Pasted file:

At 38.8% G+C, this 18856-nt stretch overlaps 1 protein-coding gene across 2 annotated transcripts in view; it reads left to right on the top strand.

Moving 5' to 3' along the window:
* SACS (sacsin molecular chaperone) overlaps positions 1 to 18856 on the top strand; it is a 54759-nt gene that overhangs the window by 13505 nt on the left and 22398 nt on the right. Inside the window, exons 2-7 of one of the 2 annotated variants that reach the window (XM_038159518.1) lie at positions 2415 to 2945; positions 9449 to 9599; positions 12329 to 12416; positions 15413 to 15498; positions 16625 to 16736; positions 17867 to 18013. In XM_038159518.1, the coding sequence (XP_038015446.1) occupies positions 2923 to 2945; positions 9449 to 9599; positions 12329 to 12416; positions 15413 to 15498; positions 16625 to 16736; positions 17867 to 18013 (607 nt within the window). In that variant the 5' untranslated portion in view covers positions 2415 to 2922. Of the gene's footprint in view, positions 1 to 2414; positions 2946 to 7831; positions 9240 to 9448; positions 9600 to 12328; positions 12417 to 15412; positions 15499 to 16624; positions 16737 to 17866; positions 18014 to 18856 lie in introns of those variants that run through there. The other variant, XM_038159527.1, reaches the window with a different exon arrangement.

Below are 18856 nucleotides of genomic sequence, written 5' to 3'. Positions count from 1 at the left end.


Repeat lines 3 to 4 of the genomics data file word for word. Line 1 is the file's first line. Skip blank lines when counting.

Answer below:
* SACS (sacsin molecular chaperone) overlaps positions 1 to 18856 on the top strand; it is a 54759-nt gene that overhangs the window by 13505 nt on the left and 22398 nt on the right. Inside the window, exons 2-7 of one of the 2 annotated variants that reach the window (XM_038159518.1) lie at positions 2415 to 2945; positions 9449 to 9599; positions 12329 to 12416; positions 15413 to 15498; positions 16625 to 16736; positions 17867 to 18013. In XM_038159518.1, the coding sequence (XP_038015446.1) occupies positions 2923 to 2945; positions 9449 to 9599; positions 12329 to 12416; positions 15413 to 15498; positions 16625 to 16736; positions 17867 to 18013 (607 nt within the window). In that variant the 5' untranslated portion in view covers positions 2415 to 2922. Of the gene's footprint in view, positions 1 to 2414; positions 2946 to 7831; positions 9240 to 9448; positions 9600 to 12328; positions 12417 to 15412; positions 15499 to 16624; positions 16737 to 17866; positions 18014 to 18856 lie in introns of those variants that run through there. The other variant, XM_038159527.1, reaches the window with a different exon arrangement.

Below are 18856 nucleotides of genomic sequence, written 5' to 3'. Positions count from 1 at the left end.